The lion’s share of admin functions boils down to raising money, providing services necessary to remain competitive in the admission/tuition game, staff a program after a major gift, and critical services necessary to defend lawsuits.

Raise money, Raise Tuition, Defend The Endowment. There’s a lot of people who take a look at billion dollar companies and say you need to fund those functions (revenue production and finance) fully before you add an obscure low demand product on the production side like overpaying for someone to teach ancient Portuguese dialects or whatever that nobody will buy and is a net loss.

This guy probably has an unspoken ax to grind with DEI programs. The reality is that prospective students demand them and you can’t effectively recruit without them, roughly a third or more of your students will require or request or participate in their services, and you could go bankrupt overnight without them.

For the curious, TU has a 50/50 balance on faculty to staff roughly. About 700 on each side. That won’t be going up soon and is dramatically lower in some functions than our peers.

Universities aren’t just a business. They are semi autonomous almost living beings. And like kids and governments, they can bankrupt you. But you need them and you find a way to pay for it.
So you think the majority of administrative costs are justifiable and necessary? By the way, I was thinking more along the lines of a cut of 10-25% of administrative expenditures, not 50-90%
 

lawpoke87

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90% is obviously too high. My question…if Admin costs are reasonable and have been in place for decades then why has the cost of attendance increased at the rate we’ve seen over the last 20 plus years?
 

aTUfan

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la la land
ways to cut student debt:
1. get a scholorship
2. work and save for college.
3. go to community college.
4. dont buy a car with your loan
 

HuffyCane

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So you think the majority of administrative costs are justifiable and necessary? By the way, I was thinking more along the lines of a cut of 10-25% of administrative expenditures, not 50-90%
Can’t speak for Harvard, but TU is lean. Too lean and could use strategic investment in certain functions to increase non-tuition revenue, improve undergraduate retention, reinvigorate the law school, and re-acquire a competitive market share of international students.

An admissions counselor making $50,000 who is assigned to process interest from students abroad makes no sense if they are passive and only 5 apply a year and the net tuition after cost of attendance is less than $50,000 total. A Dean of World Outreach and International Programs that gets paid $250,000 as a former high level diplomat that goes out and inks deals with foreign governments that nets millions for the school makes a lot of sense. But if you ask guys like the one that wrote the article which function should be cut, he will say there are too many deans.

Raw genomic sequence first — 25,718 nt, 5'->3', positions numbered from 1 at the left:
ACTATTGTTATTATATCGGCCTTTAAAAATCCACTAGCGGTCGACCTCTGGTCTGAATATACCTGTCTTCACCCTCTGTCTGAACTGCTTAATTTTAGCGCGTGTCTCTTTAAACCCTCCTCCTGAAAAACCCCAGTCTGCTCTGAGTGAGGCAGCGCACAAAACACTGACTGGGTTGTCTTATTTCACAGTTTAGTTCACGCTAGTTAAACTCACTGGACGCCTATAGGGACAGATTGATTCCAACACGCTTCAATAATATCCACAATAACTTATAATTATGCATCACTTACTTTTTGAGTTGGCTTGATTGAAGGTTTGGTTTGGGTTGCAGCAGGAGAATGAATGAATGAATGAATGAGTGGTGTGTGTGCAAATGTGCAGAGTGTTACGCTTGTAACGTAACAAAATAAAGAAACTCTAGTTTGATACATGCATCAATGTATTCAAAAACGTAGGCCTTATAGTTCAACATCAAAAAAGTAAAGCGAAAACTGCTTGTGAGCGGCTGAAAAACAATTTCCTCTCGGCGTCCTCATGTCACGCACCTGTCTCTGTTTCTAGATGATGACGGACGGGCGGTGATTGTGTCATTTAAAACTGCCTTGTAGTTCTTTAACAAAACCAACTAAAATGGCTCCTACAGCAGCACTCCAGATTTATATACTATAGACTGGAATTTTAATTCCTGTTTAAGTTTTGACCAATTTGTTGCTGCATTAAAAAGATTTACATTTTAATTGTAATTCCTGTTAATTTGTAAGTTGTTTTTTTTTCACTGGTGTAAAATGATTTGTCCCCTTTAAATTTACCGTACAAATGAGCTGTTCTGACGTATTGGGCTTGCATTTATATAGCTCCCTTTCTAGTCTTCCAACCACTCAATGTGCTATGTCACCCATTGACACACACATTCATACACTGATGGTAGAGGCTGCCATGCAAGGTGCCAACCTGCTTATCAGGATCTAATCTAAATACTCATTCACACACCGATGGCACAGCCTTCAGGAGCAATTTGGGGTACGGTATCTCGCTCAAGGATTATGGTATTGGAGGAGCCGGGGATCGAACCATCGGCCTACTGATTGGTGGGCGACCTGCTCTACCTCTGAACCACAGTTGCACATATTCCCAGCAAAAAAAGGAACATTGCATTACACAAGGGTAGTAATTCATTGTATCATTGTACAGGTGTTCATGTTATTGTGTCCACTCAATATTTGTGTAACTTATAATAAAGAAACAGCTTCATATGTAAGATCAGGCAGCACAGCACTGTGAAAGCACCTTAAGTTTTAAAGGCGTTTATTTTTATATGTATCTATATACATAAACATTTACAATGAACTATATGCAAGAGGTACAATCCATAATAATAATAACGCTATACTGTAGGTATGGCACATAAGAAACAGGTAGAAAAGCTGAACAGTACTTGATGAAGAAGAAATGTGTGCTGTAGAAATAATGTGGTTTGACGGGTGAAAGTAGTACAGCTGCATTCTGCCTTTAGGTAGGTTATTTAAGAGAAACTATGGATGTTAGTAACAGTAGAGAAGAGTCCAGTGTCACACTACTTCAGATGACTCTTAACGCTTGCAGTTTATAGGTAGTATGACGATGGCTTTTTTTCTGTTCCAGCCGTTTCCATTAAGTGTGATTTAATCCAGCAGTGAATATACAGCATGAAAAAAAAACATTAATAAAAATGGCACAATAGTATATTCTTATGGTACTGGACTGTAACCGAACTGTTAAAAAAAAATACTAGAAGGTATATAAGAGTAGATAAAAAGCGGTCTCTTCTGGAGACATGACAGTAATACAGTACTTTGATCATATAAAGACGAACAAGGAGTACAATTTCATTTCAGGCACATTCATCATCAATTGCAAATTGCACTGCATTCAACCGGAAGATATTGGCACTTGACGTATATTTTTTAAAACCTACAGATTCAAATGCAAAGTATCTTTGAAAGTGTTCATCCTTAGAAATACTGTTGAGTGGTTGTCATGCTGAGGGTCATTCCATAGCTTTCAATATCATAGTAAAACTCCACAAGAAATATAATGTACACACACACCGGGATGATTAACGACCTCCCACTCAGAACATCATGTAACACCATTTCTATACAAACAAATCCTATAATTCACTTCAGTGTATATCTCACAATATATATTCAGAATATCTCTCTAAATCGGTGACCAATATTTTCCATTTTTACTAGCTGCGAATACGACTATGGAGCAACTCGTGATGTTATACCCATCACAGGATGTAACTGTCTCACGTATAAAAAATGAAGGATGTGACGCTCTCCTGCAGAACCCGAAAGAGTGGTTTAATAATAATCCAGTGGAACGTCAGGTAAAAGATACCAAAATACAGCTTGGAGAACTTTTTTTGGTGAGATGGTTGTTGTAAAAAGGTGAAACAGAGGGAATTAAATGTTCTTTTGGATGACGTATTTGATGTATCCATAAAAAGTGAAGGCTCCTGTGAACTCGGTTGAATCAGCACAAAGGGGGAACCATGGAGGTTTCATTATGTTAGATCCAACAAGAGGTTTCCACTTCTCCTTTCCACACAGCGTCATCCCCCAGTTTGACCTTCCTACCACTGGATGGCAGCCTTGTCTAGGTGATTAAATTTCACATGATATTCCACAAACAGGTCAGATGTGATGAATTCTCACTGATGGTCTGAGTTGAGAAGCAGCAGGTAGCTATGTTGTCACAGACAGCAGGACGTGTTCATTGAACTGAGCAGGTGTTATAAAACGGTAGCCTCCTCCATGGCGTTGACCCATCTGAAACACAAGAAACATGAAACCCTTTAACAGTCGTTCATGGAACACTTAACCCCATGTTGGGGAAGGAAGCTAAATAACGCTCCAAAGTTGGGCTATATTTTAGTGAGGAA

Don’t get me wrong. I spend a lot of time over on the pay board talking about shared governance between admin, faculty, and trustees. Trustees perform an invaluable function contributing to an atmosphere of internal accountability while fostering community ties. Guys like this one are a good example of why trustees should never run a university and when their voices become oversized or they venture into roles they have no business performing, there is a loss of alignment and devastating damage can be done.

You wanna cut 25% of admin? How much of that is athletics? Cause that’s counted as admin on many campuses.
 

HuffyCane

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90% is obviously too high. My question…if Admin costs are reasonable and have been in place for decades then why has the cost of attendance increased at the rate we’ve seen over the last 20 plus years?
They haven’t always been in place for decades. The IT department didn’t exist in 1990 or was a stand alone computer lab with a few low cost personal computers and a printer. Now it’s a 24/7 operation with Wi-Fi, network, help desk, and on some campus a repair shop. Any school with a brain must fund a robust cybersecurity framework that is around the clock protecting the network but also training and messaging staff and students on worldwide threats. One idiot faculty member on study abroad on the wrong public Wi-Fi with their phone can cause multimillion dollars worth of damage, loss of reputation and student privacy lawsuits stretching out decades. And that’s before we talk avoit the state and non state actors affiliated with competitors and adversaries like Russia and China who try to exploit universities networks around the clock.

In 1997, the health clinic on a college campus is where you went if you had a sore throat or the flu and wanted to see a nurse. Now it’s not only an urgent care center with doctors, but a mental health clinic, sexual health outreach effort, rape crisis response unit, Asperbergers/Autism accommodation facility, etc. And kids will go elsewhere if you don’t have it.